First up (probably because I am such a sucker and fan of sneakers or as locally known – tekkies) a young lady by the name of Dhiantha Achary.  She has taken her artist skills and applied it onto casual footwear. Yes – I know that the branded sneakers are out there. Nevertheless, the kind of hand-crafted, customised footwear pattern she creates, gives the unique flavour. Her brand is called LACED.  Her business started out as a way to create unique gifts for select family and friends. However, as the popularity of her shoes grew so did her orders. She tells me that each shoe takes at least 9 hours to paint. Wow!  Dhiantha is developing new strategies on how to collaborate with other artists on the LACED project and expand the business to incorporate more than footwear. I say – You Go Girl! All the best going forward!

Find LACED on:  Instagram  |  Facebook  |  Twitter

+NESS by Max Melville & Jamil Randera:

Have you ever been completely drawn in by the subject matter of an exhibition stand you were viewing? Well that is how I felt when approaching the work of Max Melville & Jamil Randera. Their work falls into the Illustrations category (for me anyway). The name of their brand is +NESS. Quirky hey!

This splurb on the Design Indaba website says it best: “The project and its artworks present an array of architectural projects that help define the skylines, culture, and history of South African cities. Accurately drawn facades of different buildings are paired with unique colour schemes to express their particular character and context and ultimately uncover each building’s essence, charm, and ‘+NESS’. Displayed together, the collective body of work reveals the ‘+NESS’ of our cities.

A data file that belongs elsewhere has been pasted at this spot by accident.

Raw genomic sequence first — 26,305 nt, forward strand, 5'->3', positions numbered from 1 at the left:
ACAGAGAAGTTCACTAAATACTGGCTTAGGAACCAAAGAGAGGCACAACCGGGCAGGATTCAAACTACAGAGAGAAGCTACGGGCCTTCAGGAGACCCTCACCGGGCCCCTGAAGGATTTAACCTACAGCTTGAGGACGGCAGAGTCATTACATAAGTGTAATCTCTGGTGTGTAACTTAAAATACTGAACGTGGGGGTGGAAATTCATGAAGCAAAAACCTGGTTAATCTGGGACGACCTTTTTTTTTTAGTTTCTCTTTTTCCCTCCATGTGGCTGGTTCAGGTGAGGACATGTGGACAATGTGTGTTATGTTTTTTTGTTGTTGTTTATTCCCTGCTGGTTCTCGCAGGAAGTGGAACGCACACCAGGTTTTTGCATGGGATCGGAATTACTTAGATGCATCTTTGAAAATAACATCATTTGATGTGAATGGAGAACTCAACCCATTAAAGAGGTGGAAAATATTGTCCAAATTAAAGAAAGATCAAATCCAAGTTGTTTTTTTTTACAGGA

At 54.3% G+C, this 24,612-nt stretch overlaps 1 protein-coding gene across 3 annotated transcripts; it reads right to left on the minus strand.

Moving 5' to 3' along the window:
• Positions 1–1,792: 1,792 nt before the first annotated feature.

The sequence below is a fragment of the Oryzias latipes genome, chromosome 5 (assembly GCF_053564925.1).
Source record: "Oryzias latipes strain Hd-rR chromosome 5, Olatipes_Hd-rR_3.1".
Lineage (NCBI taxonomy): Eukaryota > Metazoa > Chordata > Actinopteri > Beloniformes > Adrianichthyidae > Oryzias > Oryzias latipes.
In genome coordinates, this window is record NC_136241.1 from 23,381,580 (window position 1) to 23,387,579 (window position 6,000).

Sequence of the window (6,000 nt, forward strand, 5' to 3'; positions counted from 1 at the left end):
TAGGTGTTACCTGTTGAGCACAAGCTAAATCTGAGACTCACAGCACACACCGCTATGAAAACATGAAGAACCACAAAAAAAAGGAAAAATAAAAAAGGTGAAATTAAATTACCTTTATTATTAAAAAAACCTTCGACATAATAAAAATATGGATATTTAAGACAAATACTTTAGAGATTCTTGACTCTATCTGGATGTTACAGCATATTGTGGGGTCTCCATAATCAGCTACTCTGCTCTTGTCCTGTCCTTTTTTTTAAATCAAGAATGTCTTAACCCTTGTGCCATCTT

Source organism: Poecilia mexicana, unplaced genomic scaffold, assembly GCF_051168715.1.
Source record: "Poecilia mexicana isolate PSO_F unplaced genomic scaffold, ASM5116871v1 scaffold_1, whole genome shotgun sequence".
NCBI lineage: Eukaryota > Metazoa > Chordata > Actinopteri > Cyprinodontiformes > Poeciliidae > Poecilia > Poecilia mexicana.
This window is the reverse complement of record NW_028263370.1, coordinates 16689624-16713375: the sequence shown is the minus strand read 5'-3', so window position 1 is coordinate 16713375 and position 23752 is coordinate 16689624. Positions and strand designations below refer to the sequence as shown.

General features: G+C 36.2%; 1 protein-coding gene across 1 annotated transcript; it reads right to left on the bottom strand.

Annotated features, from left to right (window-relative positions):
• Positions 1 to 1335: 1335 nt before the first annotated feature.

Again – these images / artworks, so beautifully illustrating our local iconic buildings and culture, so did it for me. I could easily include their works of art into any relative interior project that we undertake.

Find +NESS on:  Instagram

Totamma by Galerekwe Maimane:

The third creative that attracted me was the work of Galerekwe Maimane, in the category Multi Media Design. She is an aspiring film director whose body of work is inspired by irrational fears and insecurities. Her exhibit held my attention the longest. I could not pull myself away from the film on view. This is probably because the diversity of cultural practises and heritages throughout South Africa appeals to me. The digital project is named “Totamma”.

Galerekwe had this to say about the project: “This is about exploring African identity and culture. An attempt at undressing nuanced and complex experiences not unpacking them. It currently consists of a YouTube series ‘then/now’, plus a companion book called ‘U+’ and can be accessed from www.totamma.co.za…”  If this is your kind of interest, then go take a peek for yourself.